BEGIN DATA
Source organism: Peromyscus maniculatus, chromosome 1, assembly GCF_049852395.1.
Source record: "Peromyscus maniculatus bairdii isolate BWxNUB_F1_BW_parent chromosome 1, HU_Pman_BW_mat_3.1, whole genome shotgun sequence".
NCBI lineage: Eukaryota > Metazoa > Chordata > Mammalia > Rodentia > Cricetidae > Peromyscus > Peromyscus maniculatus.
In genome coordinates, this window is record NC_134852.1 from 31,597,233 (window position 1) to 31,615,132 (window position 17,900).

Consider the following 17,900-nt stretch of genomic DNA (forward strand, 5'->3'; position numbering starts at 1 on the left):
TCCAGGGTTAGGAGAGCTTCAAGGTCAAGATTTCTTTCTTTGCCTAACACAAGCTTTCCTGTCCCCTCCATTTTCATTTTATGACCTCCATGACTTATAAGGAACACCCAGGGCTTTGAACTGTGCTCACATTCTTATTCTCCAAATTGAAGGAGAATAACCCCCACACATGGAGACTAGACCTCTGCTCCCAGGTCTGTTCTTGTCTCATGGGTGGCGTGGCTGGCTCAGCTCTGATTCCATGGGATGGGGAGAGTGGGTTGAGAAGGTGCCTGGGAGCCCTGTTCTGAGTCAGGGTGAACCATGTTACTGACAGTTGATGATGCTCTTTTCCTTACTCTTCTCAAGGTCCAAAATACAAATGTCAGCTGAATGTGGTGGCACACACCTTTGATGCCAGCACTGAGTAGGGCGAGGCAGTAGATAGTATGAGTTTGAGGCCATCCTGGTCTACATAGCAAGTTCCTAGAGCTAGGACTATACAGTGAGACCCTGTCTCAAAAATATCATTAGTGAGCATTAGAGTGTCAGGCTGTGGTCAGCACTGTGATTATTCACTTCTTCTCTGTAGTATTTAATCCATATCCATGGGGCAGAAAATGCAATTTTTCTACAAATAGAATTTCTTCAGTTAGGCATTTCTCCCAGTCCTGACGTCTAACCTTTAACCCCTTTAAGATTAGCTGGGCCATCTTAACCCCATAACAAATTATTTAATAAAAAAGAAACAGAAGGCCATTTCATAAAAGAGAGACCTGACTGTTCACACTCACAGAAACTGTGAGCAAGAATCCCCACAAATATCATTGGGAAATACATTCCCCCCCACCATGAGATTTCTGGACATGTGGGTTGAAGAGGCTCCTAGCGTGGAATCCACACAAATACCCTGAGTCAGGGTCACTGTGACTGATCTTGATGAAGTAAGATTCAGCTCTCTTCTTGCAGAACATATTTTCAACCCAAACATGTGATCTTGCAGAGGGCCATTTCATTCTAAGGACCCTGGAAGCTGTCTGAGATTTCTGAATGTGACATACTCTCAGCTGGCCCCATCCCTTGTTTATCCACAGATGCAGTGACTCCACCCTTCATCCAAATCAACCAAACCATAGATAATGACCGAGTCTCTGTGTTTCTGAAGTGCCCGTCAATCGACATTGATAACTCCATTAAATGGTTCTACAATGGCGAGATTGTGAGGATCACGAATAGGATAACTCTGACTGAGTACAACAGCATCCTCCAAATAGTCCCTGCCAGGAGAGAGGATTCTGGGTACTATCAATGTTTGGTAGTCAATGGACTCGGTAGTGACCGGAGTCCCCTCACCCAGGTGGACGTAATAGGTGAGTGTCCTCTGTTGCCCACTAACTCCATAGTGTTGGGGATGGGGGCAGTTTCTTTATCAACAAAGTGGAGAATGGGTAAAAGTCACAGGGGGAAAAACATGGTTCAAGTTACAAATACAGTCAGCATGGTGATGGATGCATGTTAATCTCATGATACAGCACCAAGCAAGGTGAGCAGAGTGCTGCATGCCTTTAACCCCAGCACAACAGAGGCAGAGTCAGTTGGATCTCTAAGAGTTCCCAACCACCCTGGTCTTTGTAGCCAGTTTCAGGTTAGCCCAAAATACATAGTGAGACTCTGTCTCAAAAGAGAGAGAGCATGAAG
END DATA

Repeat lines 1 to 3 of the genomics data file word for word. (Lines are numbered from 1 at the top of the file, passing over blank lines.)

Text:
Source organism: Peromyscus maniculatus, chromosome 1, assembly GCF_049852395.1.
Source record: "Peromyscus maniculatus bairdii isolate BWxNUB_F1_BW_parent chromosome 1, HU_Pman_BW_mat_3.1, whole genome shotgun sequence".
NCBI lineage: Eukaryota > Metazoa > Chordata > Mammalia > Rodentia > Cricetidae > Peromyscus > Peromyscus maniculatus.